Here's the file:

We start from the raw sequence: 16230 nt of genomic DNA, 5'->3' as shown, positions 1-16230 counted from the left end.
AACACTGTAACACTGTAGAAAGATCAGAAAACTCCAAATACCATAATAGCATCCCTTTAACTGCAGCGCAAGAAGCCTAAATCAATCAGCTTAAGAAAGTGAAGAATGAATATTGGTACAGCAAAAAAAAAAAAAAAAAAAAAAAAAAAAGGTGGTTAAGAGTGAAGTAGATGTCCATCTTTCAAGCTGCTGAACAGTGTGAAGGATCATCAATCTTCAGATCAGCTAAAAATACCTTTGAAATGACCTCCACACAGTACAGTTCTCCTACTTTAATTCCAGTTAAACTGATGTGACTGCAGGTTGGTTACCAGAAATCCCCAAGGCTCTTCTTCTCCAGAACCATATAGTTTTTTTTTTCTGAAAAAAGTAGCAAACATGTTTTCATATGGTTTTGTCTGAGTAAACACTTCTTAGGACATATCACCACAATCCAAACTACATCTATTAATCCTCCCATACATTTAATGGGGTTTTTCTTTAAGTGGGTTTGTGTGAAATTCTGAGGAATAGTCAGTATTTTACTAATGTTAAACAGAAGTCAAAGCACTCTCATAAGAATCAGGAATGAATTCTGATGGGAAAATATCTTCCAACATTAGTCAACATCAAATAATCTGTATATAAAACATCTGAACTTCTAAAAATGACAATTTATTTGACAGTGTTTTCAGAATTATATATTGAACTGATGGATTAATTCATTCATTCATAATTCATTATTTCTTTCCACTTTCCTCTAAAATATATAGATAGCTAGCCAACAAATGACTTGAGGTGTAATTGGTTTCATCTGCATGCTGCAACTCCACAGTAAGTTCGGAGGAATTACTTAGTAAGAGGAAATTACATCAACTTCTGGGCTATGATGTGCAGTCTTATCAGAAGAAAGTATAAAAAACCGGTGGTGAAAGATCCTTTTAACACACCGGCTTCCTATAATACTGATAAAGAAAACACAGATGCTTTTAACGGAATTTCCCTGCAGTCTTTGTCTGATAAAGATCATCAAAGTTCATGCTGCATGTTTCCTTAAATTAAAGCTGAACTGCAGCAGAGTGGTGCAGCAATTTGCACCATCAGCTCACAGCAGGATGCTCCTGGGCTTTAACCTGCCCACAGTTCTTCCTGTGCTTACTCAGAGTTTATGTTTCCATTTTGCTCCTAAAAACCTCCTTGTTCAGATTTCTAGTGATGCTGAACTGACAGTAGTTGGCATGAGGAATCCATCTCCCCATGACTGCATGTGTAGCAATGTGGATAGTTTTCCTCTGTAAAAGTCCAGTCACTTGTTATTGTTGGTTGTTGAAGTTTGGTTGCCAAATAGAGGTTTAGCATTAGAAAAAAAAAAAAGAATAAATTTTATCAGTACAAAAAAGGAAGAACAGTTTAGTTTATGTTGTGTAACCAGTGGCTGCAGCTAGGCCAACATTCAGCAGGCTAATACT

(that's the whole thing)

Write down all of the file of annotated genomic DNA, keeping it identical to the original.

We start from the raw sequence: 16230 nt of genomic DNA, 5'->3' as shown, positions 1-16230 counted from the left end.
AACACTGTAACACTGTAGAAAGATCAGAAAACTCCAAATACCATAATAGCATCCCTTTAACTGCAGCGCAAGAAGCCTAAATCAATCAGCTTAAGAAAGTGAAGAATGAATATTGGTACAGCAAAAAAAAAAAAAAAAAAAAAAAAAAAAGGTGGTTAAGAGTGAAGTAGATGTCCATCTTTCAAGCTGCTGAACAGTGTGAAGGATCATCAATCTTCAGATCAGCTAAAAATACCTTTGAAATGACCTCCACACAGTACAGTTCTCCTACTTTAATTCCAGTTAAACTGATGTGACTGCAGGTTGGTTACCAGAAATCCCCAAGGCTCTTCTTCTCCAGAACCATATAGTTTTTTTTTTCTGAAAAAAGTAGCAAACATGTTTTCATATGGTTTTGTCTGAGTAAACACTTCTTAGGACATATCACCACAATCCAAACTACATCTATTAATCCTCCCATACATTTAATGGGGTTTTTCTTTAAGTGGGTTTGTGTGAAATTCTGAGGAATAGTCAGTATTTTACTAATGTTAAACAGAAGTCAAAGCACTCTCATAAGAATCAGGAATGAATTCTGATGGGAAAATATCTTCCAACATTAGTCAACATCAAATAATCTGTATATAAAACATCTGAACTTCTAAAAATGACAATTTATTTGACAGTGTTTTCAGAATTATATATTGAACTGATGGATTAATTCATTCATTCATAATTCATTATTTCTTTCCACTTTCCTCTAAAATATATAGATAGCTAGCCAACAAATGACTTGAGGTGTAATTGGTTTCATCTGCATGCTGCAACTCCACAGTAAGTTCGGAGGAATTACTTAGTAAGAGGAAATTACATCAACTTCTGGGCTATGATGTGCAGTCTTATCAGAAGAAAGTATAAAAAACCGGTGGTGAAAGATCCTTTTAACACACCGGCTTCCTATAATACTGATAAAGAAAACACAGATGCTTTTAACGGAATTTCCCTGCAGTCTTTGTCTGATAAAGATCATCAAAGTTCATGCTGCATGTTTCCTTAAATTAAAGCTGAACTGCAGCAGAGTGGTGCAGCAATTTGCACCATCAGCTCACAGCAGGATGCTCCTGGGCTTTAACCTGCCCACAGTTCTTCCTGTGCTTACTCAGAGTTTATGTTTCCATTTTGCTCCTAAAAACCTCCTTGTTCAGATTTCTAGTGATGCTGAACTGACAGTAGTTGGCATGAGGAATCCATCTCCCCATGACTGCATGTGTAGCAATGTGGATAGTTTTCCTCTGTAAAAGTCCAGTCACTTGTTATTGTTGGTTGTTGAAGTTTGGTTGCCAAATAGAGGTTTAGCATTAGAAAAAAAAAAAAGAATAAATTTTATCAGTACAAAAAAGGAAGAACAGTTTAGTTTATGTTGTGTAACCAGTGGCTGCAGCTAGGCCAACATTCAGCAGGCTAATACT